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Magic Leap is real and it’s a janky marvel


After years of speculation, some mockery, and more than a little befuddlement, the Magic Leap augmented headset is arriving in the hands of developers and users — and its first product is a somewhat janky piece of magic.

After officially announcing the availability of the product for pre-orders last month,  the company is pulling back the curtains on all of the prestidigitation it’s been cooking for the past several years. 

The company’s first developer conference is slated for tomorrow, with a keynote bright and early in the morning, but the $2.3 billion dollar augmented reality headset manufacturer let a slew of VIPs, media types (including your humble reporter) take a look at the first official content partnerships to come from its formerly super secret studios.

Development studios like Weta Workshop (whose partnership began with Magic Leap nearly a decade ago) and Wingnut AR (the augmented reality development studio founded by Peter Jackson) have revealed new games that involve battling robots and spider infestations (respectively); while the medical imaging company Brainlab and the direct to consumer furniture retailer and design consulting service, Wayfair, pitched their augmented reality wares to show the business use case for Magic Leap’s magic leap into virtual reality.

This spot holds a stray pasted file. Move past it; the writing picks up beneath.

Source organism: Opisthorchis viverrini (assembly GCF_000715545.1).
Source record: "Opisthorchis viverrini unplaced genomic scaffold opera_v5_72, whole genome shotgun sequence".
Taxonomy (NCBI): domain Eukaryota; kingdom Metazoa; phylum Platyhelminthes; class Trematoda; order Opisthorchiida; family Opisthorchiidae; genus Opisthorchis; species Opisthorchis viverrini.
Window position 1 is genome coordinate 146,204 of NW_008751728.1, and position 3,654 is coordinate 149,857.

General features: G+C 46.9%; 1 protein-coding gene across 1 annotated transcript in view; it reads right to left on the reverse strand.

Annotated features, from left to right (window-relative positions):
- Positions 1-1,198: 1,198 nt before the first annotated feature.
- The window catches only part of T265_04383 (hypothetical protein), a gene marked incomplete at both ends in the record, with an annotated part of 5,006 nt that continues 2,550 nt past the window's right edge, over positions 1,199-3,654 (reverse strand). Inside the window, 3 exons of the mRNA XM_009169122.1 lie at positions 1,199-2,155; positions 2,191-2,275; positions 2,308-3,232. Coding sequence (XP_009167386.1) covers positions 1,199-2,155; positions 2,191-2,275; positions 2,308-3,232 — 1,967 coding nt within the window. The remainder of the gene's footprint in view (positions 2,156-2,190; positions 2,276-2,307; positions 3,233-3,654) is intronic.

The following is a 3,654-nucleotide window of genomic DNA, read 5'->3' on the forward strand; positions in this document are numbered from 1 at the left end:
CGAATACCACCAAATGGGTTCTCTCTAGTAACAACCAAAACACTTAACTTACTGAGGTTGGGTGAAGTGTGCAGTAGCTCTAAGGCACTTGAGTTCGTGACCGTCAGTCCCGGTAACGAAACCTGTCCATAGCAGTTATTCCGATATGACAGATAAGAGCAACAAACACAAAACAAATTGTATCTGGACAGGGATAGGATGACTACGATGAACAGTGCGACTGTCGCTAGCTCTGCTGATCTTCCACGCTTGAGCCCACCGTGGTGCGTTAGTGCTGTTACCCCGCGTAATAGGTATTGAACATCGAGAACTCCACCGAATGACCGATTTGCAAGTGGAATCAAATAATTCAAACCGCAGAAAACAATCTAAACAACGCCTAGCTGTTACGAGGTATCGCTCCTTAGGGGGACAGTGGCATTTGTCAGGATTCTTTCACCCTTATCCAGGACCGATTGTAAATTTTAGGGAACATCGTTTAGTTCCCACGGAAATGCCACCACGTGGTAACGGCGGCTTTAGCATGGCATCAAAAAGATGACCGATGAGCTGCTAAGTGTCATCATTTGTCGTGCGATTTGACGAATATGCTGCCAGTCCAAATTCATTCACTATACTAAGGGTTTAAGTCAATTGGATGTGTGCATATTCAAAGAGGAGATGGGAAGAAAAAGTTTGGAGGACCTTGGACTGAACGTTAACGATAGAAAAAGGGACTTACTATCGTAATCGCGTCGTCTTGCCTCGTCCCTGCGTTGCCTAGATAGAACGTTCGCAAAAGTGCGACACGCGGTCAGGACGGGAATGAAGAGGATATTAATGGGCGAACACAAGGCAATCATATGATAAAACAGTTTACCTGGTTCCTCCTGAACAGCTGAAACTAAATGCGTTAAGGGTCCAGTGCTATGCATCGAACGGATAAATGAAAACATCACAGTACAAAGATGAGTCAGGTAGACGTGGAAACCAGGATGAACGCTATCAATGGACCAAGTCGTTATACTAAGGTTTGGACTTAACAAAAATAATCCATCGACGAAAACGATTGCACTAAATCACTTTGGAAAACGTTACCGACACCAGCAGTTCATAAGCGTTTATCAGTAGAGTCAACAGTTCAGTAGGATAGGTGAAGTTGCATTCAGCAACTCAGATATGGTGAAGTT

In all some sixteen companies pitched demos at the curtain-raising event today.

Earlier this afternoon Weta just debuted their augmented reality game as a preview to the Magic Leap conference and it’s impressive. The robot battling Dr. Grordbort’s Invaders is the clearest vision of what Magic Leap’s platform can do.

Magic Leap teased the two companies’ vision for what immersive augmented game play could like in its promotional materials for years, but the culmination of the development work the two have undertaken is about three to five hours of gameplay battling robots that appear from the walls and floors and doors of any room. It’s (pardon the easy pun) magic.

According to Weta games director Greg Broadmore, the final game is the result of six years of collaboration between the creative studio and Magic Leap.

Rony Abovitz, Magic Leap’s visionary chief executive, first reached out to Weta with a vision for “Our Blue” a far-reaching, immersive, science fiction-influenced immersive world that Abovitz wanted Weta to help realize. Abovitz kept in touch with the Weta team and as he began putting the pieces together for Magic Leap, brought the studio on board to develop content.

Dr. Grodbort’s is the first fruits of that partnership and it’s pretty stunning.